Creating a New Model to Teach English in China
The coronavirus pandemic has pushed many companies to the brink. Against the trend, however, online education has become one of the few bright spots. And leading the trend in China is BuzzKID, a language partner mutual-learning online platform founded by University of Virginia Darden School of Business alumna Rong “Shirley” Wang (MBA ’05). In the first few months of the pandemic, the number of BuzzKID users increased by 300 percent over the previous year.
Founded in 2018, BuzzKID is the Shanghai-based Wang's second entrepreneurial online education project. And despite many believing online education is a crowded field, she said it’s not so for BuzzKID’s target market.
“BuzzKID is aimed at high-grade students in elementary school and middle and high school. It belongs to the later stage of English learning and is still a blue ocean,” she said. “It strives to build a decentralized interactive English learning platform initiated by and guided by children.”
The Power of Peer-to-Peer and Conversational Learning
The biggest problem faced by many online English education institutions is the lack of sustainability in their business models. Foreign teachers who teach 1:1 are highly paid.
Rather than tap into traditional teacher pools, the teachers registered on the platform are teenagers whose native language is English. This model allows BuzzKID to offer a class for each academic year at half the price or lower than that of similar institutions in the market. Most of the language partners are overseas high school students participating in the gig economy.
According to Wang, she adopts the structured-freedom methodology advocated by youth education experts at Johns Hopkins University to guide foreign children to have dialogues with Chinese children in a standardized manner
In traditional English classrooms, teachers and students engage in a teaching and learning model that is a process of language input. BuzzKID drives children to engage in conversation so that they become a language producer.
Wang tapped into the Darden alumni network to find her first generation of “faculty” for the platform. After learning about her business plan, Wang said the children of Darden alumni opted in to become BuzzKID's first teachers. And those live teachers are a competitive advantage over competing products on the market that lean on artificial intelligence-based teaching.
As of summer 2020, Wang said the number of paying users of BuzzKID has surpassed 10,000. The repurchase rate of BuzzKID is over 70 percent and the recommendation rate is as high as 80 percent, according to Wang.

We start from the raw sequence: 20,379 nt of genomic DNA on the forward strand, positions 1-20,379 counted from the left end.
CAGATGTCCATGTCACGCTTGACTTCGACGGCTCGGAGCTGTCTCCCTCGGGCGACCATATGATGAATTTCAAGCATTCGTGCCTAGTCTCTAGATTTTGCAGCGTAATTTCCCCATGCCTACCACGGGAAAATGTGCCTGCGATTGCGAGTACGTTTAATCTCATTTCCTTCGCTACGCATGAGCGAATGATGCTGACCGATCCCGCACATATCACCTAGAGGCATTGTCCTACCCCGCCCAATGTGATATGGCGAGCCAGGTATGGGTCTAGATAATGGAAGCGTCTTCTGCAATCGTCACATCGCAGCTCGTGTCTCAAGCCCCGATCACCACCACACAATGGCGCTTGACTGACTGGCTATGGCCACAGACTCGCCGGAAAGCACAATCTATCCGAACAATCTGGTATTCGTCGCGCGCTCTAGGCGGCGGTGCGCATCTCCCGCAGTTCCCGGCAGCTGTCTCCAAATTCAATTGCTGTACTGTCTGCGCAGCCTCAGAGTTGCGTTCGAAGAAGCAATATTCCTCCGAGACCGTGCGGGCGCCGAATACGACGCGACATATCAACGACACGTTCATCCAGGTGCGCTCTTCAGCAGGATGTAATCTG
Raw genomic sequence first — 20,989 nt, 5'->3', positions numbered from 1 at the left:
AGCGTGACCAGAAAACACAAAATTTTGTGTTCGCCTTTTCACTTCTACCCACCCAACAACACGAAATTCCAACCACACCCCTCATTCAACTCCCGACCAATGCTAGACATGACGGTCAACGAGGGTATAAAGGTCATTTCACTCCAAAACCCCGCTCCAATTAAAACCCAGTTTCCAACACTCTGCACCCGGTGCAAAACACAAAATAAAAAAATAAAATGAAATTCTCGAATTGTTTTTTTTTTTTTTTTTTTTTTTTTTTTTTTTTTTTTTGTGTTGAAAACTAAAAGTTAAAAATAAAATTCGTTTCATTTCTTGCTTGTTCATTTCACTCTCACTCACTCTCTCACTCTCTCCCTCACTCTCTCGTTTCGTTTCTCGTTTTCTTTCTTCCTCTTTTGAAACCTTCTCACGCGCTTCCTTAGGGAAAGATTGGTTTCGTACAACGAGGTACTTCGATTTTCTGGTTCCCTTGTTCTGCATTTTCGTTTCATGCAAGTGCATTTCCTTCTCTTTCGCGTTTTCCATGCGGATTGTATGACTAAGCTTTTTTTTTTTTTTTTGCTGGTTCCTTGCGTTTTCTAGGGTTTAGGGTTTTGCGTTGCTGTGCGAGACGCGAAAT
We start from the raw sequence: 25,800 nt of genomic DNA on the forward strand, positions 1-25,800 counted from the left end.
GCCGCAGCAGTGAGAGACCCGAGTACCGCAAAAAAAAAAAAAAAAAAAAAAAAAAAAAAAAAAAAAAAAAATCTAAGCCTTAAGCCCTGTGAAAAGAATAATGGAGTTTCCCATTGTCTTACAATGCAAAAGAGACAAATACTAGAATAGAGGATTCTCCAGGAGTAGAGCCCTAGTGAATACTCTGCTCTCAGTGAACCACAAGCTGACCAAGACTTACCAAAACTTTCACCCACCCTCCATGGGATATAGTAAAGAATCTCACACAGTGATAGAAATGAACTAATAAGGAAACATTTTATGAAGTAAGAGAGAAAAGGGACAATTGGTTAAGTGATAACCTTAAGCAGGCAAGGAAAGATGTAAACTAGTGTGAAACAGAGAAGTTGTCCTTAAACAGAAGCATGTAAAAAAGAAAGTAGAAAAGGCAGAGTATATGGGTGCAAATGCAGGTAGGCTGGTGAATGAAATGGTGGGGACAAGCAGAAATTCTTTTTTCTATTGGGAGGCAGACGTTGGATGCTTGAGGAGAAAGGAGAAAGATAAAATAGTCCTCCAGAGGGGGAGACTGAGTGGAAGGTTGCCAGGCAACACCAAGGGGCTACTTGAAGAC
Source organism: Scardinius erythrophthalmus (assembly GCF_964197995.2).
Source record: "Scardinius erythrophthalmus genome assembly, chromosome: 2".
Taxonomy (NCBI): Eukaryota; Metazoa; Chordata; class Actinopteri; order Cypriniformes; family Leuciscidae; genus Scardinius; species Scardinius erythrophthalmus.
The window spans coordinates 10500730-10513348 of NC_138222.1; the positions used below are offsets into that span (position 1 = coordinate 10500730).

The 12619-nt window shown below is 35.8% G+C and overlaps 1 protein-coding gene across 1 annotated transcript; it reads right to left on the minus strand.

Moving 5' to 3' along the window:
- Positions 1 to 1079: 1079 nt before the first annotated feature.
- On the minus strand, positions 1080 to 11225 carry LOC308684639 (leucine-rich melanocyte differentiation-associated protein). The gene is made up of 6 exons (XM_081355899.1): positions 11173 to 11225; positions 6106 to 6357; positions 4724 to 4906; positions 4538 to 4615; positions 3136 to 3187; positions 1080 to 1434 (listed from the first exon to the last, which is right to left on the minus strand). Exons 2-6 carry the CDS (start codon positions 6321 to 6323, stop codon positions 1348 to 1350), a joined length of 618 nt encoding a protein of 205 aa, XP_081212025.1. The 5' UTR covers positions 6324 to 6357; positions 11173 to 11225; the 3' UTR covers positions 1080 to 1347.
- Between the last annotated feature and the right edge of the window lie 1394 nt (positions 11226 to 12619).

From Global Manufacturing Giants to Online Startup
After graduating from Darden, Wang earned a full-time job offer from UTC and eventually spent eight years at Danaher. There, she felt surrounded by European and American men. As a young female manager, she said having outstanding ability and a big heart were necessary to succeed.
During those posts, she learned how to earn the respect of colleagues and effectively communicate with customers.
“You have to make your customers understand that I'm here to help you solve problems, not just to make your money,” Wang said.
She used soft skills learned at Darden and honed at UTC and Danaher to launch her own business later. With those lessons learned, she often warns teachers on the platform to learn to listen to the demands of parents and users. “If it's just for selling lessons, it must be done well.”
Taking the Hard Road in Entrepreneurship
When BuzzKID was founded, Wang won a seed round of funding armed with only a dozen PowerPoint slides and less than half an hour of interviews. At the beginning of 2018, the startup received an angel round of financing of several million renminbi from Chenguang Ventures. However, the success at the beginning gave her the illusion that starting a business was so easy.
However, since the end of 2019, the domestic investment and financing market has cooled down, and the online education industry has suffered a “big reshuffle,” according to Wang. The pandemic set off a wave of closures of in-person education and training institutions.
Rather than lose sleep, Wang has embraced the mentality that entrepreneurship is a process of re-understanding human nature. The adversity helped her learn and pivot. During the pandemic, she has worked hard to realign the BuzzKID learning ecosystem; joined hands with downstream learning and education institutions that were locked into a year-round shutdown; and leveraged BuzzKID’s platform, technology and supply-side advantages to overcome the difficulties.
Aside from her fellow alumni providing an initial supply of teachers via their children, Darden has made an impact in Wang’s life in many ways, laying a solid foundation for her transformation from a marketing worker to a leader of a multinational enterprise. In her Second Year, after receiving “the best prenatal education in the world,” Wang gave birth to a daughter. At the graduation ceremony, she took her daughter to the stage to accept her degree.
Choosing Darden because of her desire for a case method education, the School’s First Year learning team structure helped her get through challenges in the early stages of studying abroad. The quality of friendships she developed was made clear when many classmates took time off to visit her in the hospital and take care of her when she developed a medical condition during her time as a student.
“Darden's alumni network has always been known for being supportive. Whenever I think of alumni, I am particularly moved,” she said.
Born at Darden, her daughter remains a driving force for Wang as she pursues her professional purpose.
“Choosing education is also to let my daughter know more about what her mother does and the meaning of what her mother does,” Wang said.